After a staccato of alarmist, red “for rent” signs on Yehuda Margoza Street, Kaboub takes a sharp right. At the intersection there is a bourgeois bakery, a natural goods store, and an upmarket furniture store unironically called “Ethnic.” He stops at a half-demolished building, marked with both slick, ordered graffiti art, and the sort that would constitute vandalism. “This is the difference behind the Jaffa that they market to the world, and the real Jaffa,” he explains. On top of 1,200 to 1,400 families living under protected tenancy, a further 300 empty buildings that have the same status are boarded up. Between a row of parked cars and a blooming lavender tree, a homeless man reclines in a deckchair under a striated orange parasol, his face and kingdom of detritus illuminated by streetlights. “If the municipality actually cared, they could build a complex for him, and the families, right here,” he says.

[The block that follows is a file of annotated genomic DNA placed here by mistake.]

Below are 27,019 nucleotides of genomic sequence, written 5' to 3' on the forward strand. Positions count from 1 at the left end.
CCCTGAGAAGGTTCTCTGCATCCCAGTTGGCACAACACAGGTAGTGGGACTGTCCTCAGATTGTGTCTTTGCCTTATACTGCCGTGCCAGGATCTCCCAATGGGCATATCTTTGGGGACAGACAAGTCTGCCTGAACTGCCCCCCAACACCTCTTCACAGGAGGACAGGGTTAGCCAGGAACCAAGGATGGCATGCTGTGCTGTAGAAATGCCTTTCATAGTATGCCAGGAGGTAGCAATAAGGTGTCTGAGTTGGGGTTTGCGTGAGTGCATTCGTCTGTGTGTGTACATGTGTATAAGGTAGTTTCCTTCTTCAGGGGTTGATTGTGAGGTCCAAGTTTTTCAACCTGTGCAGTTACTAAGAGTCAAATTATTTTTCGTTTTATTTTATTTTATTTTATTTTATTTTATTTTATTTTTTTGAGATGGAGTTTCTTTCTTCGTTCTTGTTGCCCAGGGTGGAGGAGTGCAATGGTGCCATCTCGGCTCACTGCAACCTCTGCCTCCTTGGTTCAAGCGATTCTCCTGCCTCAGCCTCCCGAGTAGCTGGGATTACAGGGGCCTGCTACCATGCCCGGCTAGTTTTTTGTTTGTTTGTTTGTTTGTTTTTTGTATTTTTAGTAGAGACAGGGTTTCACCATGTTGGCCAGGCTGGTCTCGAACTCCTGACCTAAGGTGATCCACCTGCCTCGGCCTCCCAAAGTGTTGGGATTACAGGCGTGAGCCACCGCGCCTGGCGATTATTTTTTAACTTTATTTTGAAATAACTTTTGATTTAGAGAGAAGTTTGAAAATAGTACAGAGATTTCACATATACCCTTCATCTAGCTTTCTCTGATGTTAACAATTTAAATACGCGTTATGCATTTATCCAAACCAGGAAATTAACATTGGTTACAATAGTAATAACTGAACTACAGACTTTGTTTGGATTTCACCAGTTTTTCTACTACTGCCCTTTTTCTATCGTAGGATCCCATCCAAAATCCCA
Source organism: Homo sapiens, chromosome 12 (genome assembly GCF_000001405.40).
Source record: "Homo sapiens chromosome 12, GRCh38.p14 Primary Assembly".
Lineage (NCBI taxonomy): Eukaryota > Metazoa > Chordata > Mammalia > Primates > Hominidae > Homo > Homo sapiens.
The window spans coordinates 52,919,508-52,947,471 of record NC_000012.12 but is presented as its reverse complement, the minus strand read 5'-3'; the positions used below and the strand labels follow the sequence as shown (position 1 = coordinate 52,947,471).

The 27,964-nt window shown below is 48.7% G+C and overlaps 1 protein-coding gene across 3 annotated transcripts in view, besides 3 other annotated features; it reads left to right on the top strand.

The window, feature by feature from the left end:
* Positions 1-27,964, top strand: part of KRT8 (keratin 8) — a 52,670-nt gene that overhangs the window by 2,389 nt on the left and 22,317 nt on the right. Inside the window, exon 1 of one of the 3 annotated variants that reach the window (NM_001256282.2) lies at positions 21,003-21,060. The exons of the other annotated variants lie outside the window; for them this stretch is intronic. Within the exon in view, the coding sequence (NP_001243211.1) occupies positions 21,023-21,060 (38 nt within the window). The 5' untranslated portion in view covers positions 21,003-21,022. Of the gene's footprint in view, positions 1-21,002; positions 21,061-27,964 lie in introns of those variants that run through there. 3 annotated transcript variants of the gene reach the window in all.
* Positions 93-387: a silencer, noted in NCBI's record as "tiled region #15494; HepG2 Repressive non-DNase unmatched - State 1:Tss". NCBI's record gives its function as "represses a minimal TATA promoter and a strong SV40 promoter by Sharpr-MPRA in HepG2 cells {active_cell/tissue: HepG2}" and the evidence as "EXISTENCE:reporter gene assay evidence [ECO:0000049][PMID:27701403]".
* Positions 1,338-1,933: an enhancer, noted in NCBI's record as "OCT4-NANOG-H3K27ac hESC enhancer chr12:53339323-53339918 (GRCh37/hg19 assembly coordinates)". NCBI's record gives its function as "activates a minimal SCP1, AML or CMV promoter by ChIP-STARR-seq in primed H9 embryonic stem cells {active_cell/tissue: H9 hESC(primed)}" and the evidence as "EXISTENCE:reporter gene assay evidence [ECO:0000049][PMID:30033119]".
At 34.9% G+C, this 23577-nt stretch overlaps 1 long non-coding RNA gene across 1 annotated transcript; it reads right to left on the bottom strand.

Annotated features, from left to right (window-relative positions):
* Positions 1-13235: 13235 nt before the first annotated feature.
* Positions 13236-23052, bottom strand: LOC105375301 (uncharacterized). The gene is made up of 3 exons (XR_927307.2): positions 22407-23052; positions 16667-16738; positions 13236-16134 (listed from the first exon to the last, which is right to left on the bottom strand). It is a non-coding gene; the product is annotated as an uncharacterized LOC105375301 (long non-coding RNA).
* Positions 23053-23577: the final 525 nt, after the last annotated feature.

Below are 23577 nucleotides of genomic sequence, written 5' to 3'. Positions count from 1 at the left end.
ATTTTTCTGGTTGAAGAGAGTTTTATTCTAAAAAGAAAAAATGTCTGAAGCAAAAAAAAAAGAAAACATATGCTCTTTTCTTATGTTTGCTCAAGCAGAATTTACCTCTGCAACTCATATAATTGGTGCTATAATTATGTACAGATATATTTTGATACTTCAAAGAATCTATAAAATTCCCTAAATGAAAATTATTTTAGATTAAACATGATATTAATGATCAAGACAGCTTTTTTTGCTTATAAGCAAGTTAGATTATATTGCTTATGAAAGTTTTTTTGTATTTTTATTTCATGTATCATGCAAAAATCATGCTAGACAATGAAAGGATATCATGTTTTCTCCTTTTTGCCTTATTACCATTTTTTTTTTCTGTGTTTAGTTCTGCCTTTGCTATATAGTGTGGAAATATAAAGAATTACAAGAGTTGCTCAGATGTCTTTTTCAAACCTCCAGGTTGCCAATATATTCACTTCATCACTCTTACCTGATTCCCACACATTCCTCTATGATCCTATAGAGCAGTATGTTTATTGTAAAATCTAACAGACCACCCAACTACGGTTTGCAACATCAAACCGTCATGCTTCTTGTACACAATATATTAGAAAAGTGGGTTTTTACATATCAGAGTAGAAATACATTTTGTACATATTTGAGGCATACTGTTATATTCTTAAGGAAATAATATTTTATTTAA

To Kaboub, the focus on Amidar is misplaced. “Amidar is the end of the chain, but it’s the state that’s responsible,” he says, adding that it says on eviction letters that they are acting “in light of the intention of the owner, the government of Israel, and the Israel Land Authority.”
While some lawyers have left Amidar to defend the clients they believed the organization was exploiting, Kaboub insists that Amidar is generally cooperative and even cites examples where the organization has gone out of its way to help people remain in their homes. “But they don’t have much power,” he adds. As the body that deals directly with the locals, they have a different perspective. Israel Land Authority, on the other hand, “only deals with dry facts.” In many requests for media responses, the two bodies have blamed each other. Kaboub confirms that they are at loggerheads “all the time.”